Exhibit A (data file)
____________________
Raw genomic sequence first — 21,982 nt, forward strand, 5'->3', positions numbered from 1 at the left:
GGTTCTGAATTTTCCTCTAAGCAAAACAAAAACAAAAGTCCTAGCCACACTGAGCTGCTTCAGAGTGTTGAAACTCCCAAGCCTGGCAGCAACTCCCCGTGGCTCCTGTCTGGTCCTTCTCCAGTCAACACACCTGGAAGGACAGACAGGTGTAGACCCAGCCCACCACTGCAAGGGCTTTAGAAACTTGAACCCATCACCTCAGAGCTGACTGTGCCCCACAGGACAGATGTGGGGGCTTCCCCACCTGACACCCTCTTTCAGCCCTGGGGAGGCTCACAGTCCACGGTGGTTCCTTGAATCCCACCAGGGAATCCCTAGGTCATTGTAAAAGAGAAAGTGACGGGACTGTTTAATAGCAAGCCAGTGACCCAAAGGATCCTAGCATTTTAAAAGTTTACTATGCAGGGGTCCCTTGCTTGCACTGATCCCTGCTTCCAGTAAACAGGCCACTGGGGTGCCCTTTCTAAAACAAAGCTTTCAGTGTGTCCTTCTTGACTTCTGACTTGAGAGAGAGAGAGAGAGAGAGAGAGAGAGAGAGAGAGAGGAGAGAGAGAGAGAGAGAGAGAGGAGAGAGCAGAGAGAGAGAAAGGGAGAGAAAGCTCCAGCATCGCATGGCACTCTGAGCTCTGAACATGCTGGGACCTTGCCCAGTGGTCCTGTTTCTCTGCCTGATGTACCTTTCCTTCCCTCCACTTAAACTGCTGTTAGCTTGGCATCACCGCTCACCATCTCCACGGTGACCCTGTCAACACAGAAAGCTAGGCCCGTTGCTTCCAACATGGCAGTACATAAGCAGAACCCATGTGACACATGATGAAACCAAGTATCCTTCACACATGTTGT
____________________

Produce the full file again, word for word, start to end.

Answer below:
Raw genomic sequence first — 21,982 nt, forward strand, 5'->3', positions numbered from 1 at the left:
GGTTCTGAATTTTCCTCTAAGCAAAACAAAAACAAAAGTCCTAGCCACACTGAGCTGCTTCAGAGTGTTGAAACTCCCAAGCCTGGCAGCAACTCCCCGTGGCTCCTGTCTGGTCCTTCTCCAGTCAACACACCTGGAAGGACAGACAGGTGTAGACCCAGCCCACCACTGCAAGGGCTTTAGAAACTTGAACCCATCACCTCAGAGCTGACTGTGCCCCACAGGACAGATGTGGGGGCTTCCCCACCTGACACCCTCTTTCAGCCCTGGGGAGGCTCACAGTCCACGGTGGTTCCTTGAATCCCACCAGGGAATCCCTAGGTCATTGTAAAAGAGAAAGTGACGGGACTGTTTAATAGCAAGCCAGTGACCCAAAGGATCCTAGCATTTTAAAAGTTTACTATGCAGGGGTCCCTTGCTTGCACTGATCCCTGCTTCCAGTAAACAGGCCACTGGGGTGCCCTTTCTAAAACAAAGCTTTCAGTGTGTCCTTCTTGACTTCTGACTTGAGAGAGAGAGAGAGAGAGAGAGAGAGAGAGAGAGAGAGGAGAGAGAGAGAGAGAGAGAGAGGAGAGAGCAGAGAGAGAGAAAGGGAGAGAAAGCTCCAGCATCGCATGGCACTCTGAGCTCTGAACATGCTGGGACCTTGCCCAGTGGTCCTGTTTCTCTGCCTGATGTACCTTTCCTTCCCTCCACTTAAACTGCTGTTAGCTTGGCATCACCGCTCACCATCTCCACGGTGACCCTGTCAACACAGAAAGCTAGGCCCGTTGCTTCCAACATGGCAGTACATAAGCAGAACCCATGTGACACATGATGAAACCAAGTATCCTTCACACATGTTGT